Just a few corrections/comments to some of the translations below

2.- Have you FINISHED beating me? (rather than "stopped")
7.- SHE is in love with you  (The subject of "está" is elided, but
"enamorada" is a feminine participle acting as the subject complement,
therefore the subject  can only be a female.
17.- "Alguno de nuestros amigos fuma en pipa" = One [singular; we may not
know who] of our friends smokes a pipe
     "Algunos de nuestros amigos fuman en pipa" = Some [plural; we also may
not know who] of our friends smoke a pipe
21 .- I would say "The girl right there is Fred's fiancée", but the sentence
is somehow awkward in Spanish (at least for European Spanish). I'd rather
say "Esa chica [de ahí] es la prometida de Fred", but maybe it is OK in some
variety of American Spanish.

24.- There is a graphic accent missing in the Spanish sentence:  "¿Cuánto
tiempo estuviste allí?". By the way, in written Spanish interrogative
sentences should normally be started with a leading interrrogation mark "¿"

27.- "ligón" is slang and more or less means "a man who always tries to
attract the attention of -typically- women in order to have short relations
with them   ". The same would be applicable to a woman if the word were
"ligona". I do not know the English word for it ;-))
It is again a quite awkward sentence (in fact two sentences!)

29- Those blind mice ....  (rats = ratas, at least, again, in European
30- Those girls that are so pretty are always in love with rich farmers".
"Are always falling in love" would be "siempre se están enamorando". This is
interesting in Spanish:  to be in love = estar enamorado (lit. "to be
'*inloved'"). To fall in love = enamorarse (lit. "to '*inlove' oneself)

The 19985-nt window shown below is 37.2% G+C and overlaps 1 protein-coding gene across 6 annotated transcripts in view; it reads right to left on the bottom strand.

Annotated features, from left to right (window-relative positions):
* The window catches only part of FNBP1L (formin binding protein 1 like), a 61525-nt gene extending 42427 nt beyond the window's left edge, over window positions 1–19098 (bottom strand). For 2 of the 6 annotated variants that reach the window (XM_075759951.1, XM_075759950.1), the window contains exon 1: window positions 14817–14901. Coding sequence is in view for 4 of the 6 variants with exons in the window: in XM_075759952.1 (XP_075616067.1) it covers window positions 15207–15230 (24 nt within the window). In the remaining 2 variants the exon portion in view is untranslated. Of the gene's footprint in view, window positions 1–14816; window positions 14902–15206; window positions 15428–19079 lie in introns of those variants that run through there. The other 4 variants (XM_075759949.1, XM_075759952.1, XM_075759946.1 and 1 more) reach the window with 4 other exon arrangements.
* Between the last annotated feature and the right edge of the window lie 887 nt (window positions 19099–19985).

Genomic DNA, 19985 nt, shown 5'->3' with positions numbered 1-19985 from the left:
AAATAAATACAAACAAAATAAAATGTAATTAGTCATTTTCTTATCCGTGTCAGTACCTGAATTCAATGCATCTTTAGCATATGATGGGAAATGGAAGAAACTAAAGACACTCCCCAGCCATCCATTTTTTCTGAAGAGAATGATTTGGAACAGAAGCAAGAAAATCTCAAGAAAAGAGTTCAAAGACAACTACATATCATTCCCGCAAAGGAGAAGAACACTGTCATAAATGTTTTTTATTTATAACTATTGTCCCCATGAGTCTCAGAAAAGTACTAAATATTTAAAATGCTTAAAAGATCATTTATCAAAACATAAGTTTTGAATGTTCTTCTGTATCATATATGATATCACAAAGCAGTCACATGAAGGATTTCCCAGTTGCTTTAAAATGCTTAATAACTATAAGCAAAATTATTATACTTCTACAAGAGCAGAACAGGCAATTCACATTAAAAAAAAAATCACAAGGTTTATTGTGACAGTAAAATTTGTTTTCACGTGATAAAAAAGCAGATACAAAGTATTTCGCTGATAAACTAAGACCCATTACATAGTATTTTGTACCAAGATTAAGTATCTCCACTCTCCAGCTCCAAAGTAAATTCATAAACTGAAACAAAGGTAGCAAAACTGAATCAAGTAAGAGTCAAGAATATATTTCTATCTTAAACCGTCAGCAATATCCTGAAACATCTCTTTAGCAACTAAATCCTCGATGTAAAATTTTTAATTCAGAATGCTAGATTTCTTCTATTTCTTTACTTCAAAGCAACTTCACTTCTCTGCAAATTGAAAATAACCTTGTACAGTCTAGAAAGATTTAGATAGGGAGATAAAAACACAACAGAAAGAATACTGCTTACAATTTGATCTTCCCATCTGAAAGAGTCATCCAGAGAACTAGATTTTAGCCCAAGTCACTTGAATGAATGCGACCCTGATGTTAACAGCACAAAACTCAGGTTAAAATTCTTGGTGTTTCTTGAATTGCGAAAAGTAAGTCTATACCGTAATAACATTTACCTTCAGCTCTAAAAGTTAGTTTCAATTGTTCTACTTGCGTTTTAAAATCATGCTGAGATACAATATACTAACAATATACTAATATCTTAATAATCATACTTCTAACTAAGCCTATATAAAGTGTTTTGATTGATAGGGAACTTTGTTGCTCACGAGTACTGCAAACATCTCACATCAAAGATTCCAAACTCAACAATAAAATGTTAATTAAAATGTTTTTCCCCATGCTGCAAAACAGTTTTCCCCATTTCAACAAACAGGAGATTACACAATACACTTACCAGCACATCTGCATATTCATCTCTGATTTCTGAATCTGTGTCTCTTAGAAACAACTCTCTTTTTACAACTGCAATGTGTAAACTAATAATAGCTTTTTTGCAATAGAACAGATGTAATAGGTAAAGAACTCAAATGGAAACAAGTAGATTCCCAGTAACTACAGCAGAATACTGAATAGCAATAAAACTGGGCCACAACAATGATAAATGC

About Roger's comment on sentence 30, I do not find it syntactically awkward
in Spanish (apart from the meaning not being very brilliant, indeed). The
idea is that "Those pretty girls are USUALLY in love with rich farmers [and
not with poor shepherds or middle-class fishermen, for instance...]

Incidentally, wouldn't it be a god idea to systematize a little bit the
sentences to be included in the corpus? I know that the criteria to use for
that may not be easy to find, but I think that a "poutpourrie" of sentences
would not vbe of much use for the conlang community.
I would suggest to use different configurations of thematic relations for
+ VERB + PATIENT, etc.]. The reason is that thematic relations are kept
across languages, even though the may be realized through different
syntactic structures.


-----Mensaje original-----
De: Constructed Languages List [mailto:[log in to unmask]]En
nombre de Roger Mills
Enviado el: martes, 24 de junio de 2003 6:23
Para: [log in to unmask]
Asunto: Re: Word Lists-- The Bongo-Bongo sentences en ingles

Oh well I shoulda done it in the first place. Aside from being uncertain of
how to translate a couple, I don't, as I said, much like them. Give me
knife-wielding bunnies any day. Comments/corrections by native speakers will
be more than welcome.